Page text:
One of four congressional sponsors of the ENCRYPT Act of 2016, which would preempt state and local laws banning encryption on smartphones, cut her teeth in mobile communications for Microsoft.
U.S. Rep. Suzan DelBene (D-Wash.) worked as vice president of mobile communications at Microsoft from 2004 to 2007. That was her second stint at Microsoft; her first was from 1989 to 1998 after receiving an MBA when she worked on Windows 95, email and embedded systems. In between, she helped start Drugstore.com.
Her tech background is likely to come in handy in the upcoming encryption debate. The ENCRYPT (Ensuring National Constitutional Rights for Your Private Telecommunications) Act, introduced this week, is designed to ensure a uniform national policy for encryption technology.
DelBene and the bill's co-sponsors -- Reps. Ted W. Lieu (D-Calif.), Blake Farenthold (R-Texas) and Mike Bishop (R-Mich.) -- fear that a patchwork of state and local laws could be chaotic and disrupt interstate commerce. Two bills under consideration in California and New York would require manufacturers of encrypted smartphones to enable decryption of data on phones made after 2017.
ENCRYPT "has a good chance of becoming law," DelBene said via email. That's partly because it "sets out the principle that laws on encryption are a national issue requiring policies from the federal government, not a piecemeal approach from the states."
There are already deep divisions in Congress and between federal officials and privacy advocates over whether tech firms like Apple and Google should be forced find a way to decrypt smartphone data -- even when the encryption is disk-level hardened and passcodes are known only by users, not stored where a vendor can retrieve the data readily.
"No matter where you stand on whether there should be backdoors in devices for law enforcement to access personal information, you should be able to support this bill, because a patchwork of state laws on encryption will not make us safer -- it would actually weaken our national security," DelBene added.
The congresswoman said she often hears from constituents who are concerned about privacy. "Many are surprised to learn that some of their electronic communications aren't subject to the same warrant standard [requiring a judge's signature based on probable cause] as a piece of paper in a filing drawer," she said. "America's most basic electronic privacy laws are woefully out of date. As we consider increasingly complex questions in the digital age, I'm committed to ensuring my constituent's privacy is protected in the manner the Fourth Amendment requires."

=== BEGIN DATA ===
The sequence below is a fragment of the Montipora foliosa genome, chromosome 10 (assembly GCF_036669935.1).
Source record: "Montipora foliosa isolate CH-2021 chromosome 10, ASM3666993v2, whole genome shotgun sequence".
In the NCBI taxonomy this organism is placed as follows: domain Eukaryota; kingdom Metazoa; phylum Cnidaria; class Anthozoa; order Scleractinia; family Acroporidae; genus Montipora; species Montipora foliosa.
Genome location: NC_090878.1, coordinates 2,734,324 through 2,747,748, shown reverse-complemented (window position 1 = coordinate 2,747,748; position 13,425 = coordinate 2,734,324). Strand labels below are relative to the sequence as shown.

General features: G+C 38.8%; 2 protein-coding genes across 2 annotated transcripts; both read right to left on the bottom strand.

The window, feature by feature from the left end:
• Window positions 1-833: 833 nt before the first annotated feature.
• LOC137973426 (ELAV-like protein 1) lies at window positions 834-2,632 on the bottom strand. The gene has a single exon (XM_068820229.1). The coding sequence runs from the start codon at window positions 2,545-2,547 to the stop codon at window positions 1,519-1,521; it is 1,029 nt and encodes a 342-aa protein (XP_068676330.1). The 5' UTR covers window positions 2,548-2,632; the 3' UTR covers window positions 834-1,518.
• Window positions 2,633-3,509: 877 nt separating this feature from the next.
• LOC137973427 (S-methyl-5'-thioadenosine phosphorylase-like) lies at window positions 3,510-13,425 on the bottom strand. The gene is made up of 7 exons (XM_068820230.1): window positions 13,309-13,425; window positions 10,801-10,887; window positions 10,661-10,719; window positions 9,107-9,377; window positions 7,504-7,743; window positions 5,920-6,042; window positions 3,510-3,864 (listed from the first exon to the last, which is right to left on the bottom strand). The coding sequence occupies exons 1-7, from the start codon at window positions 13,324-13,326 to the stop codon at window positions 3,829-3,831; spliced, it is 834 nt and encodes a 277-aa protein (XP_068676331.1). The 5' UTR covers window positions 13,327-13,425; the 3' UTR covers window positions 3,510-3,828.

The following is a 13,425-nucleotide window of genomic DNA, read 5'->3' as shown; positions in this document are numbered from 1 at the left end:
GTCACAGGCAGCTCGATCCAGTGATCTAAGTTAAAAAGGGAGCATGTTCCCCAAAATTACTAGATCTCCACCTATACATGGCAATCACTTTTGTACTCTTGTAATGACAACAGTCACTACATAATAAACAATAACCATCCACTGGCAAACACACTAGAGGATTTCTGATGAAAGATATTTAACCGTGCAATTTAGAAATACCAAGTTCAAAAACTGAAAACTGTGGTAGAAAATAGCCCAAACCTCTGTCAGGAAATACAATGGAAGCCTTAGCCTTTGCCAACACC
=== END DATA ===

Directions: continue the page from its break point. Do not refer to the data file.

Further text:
The Fourth Amendment, which prohibits unreasonable searches and seizures without a judge's warrant, has become the lodestone for all types of electronic privacy matters. There are at least two major cases before the federal courts based on the amendment's privacy protections, but Congress appears primed to act as well.
In addition to ENCRYPT, Senate Intelligence Committee Chairman Richard Burr (R-N.C.) and Sen. Dianne Feinstein (D-Calif.) are still working on a bill to guarantee law enforcement access to encrypted data. Meanwhile, Sen. Mark Warner (D-Va.) and House Homeland Security Chairman Michael McCaul (R-Texas) are drafting legislation to create a commission to study U.S. encryption policies and practices.
A Burr/Feinstein bill would undoubtedly ignite more fireworks than passing ENCRYPT. DelBene said such proposals, which require companies to break encryption, "will not make us more secure. They will just give bad actors more targets to exploit."
Congress can "find a balance between preserving one's right to privacy and protecting our national security," she said.
DelBene suggested she favors the commission concept from McCaul and Warner. "Lawmakers, industry leaders, privacy advocates, security experts and law enforcement need to come together to ensure we're doing everything we can to protect our national security in a responsible way," she said.
"As someone with a long career in the technology industry and as an entrepreneur, I know firsthand how quickly technologies have developed to become critical to our daily lives," DelBene said. "Policymakers need to be more engaged and informed on how technology works. For example, requiring companies to weaken devices with backdoors means opening up innocent Americans' personal information to bad actors and hackers who would love nothing more than to have easier access."